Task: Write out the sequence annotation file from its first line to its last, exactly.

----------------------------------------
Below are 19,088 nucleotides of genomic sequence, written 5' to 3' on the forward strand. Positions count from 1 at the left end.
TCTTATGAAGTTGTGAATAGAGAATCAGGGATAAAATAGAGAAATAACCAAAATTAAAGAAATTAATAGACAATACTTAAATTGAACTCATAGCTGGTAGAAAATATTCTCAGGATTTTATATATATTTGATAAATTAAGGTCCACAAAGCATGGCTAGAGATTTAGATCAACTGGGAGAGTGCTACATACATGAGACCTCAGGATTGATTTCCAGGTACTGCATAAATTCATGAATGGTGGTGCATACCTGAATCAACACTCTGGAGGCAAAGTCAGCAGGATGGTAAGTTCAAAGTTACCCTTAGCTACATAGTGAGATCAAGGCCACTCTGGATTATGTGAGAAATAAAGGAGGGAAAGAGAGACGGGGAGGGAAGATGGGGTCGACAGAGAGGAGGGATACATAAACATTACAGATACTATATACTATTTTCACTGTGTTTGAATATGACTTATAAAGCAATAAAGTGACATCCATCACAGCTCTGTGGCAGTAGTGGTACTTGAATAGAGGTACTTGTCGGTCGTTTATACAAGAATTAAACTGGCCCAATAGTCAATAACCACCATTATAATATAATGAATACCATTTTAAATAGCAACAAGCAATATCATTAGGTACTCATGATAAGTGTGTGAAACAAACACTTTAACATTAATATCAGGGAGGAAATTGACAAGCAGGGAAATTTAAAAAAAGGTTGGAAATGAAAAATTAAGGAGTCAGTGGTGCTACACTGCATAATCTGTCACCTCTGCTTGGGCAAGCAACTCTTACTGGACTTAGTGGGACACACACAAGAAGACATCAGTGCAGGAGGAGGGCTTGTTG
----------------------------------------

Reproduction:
Below are 19,088 nucleotides of genomic sequence, written 5' to 3' on the forward strand. Positions count from 1 at the left end.
TCTTATGAAGTTGTGAATAGAGAATCAGGGATAAAATAGAGAAATAACCAAAATTAAAGAAATTAATAGACAATACTTAAATTGAACTCATAGCTGGTAGAAAATATTCTCAGGATTTTATATATATTTGATAAATTAAGGTCCACAAAGCATGGCTAGAGATTTAGATCAACTGGGAGAGTGCTACATACATGAGACCTCAGGATTGATTTCCAGGTACTGCATAAATTCATGAATGGTGGTGCATACCTGAATCAACACTCTGGAGGCAAAGTCAGCAGGATGGTAAGTTCAAAGTTACCCTTAGCTACATAGTGAGATCAAGGCCACTCTGGATTATGTGAGAAATAAAGGAGGGAAAGAGAGACGGGGAGGGAAGATGGGGTCGACAGAGAGGAGGGATACATAAACATTACAGATACTATATACTATTTTCACTGTGTTTGAATATGACTTATAAAGCAATAAAGTGACATCCATCACAGCTCTGTGGCAGTAGTGGTACTTGAATAGAGGTACTTGTCGGTCGTTTATACAAGAATTAAACTGGCCCAATAGTCAATAACCACCATTATAATATAATGAATACCATTTTAAATAGCAACAAGCAATATCATTAGGTACTCATGATAAGTGTGTGAAACAAACACTTTAACATTAATATCAGGGAGGAAATTGACAAGCAGGGAAATTTAAAAAAAGGTTGGAAATGAAAAATTAAGGAGTCAGTGGTGCTACACTGCATAATCTGTCACCTCTGCTTGGGCAAGCAACTCTTACTGGACTTAGTGGGACACACACAAGAAGACATCAGTGCAGGAGGAGGGCTTGTTG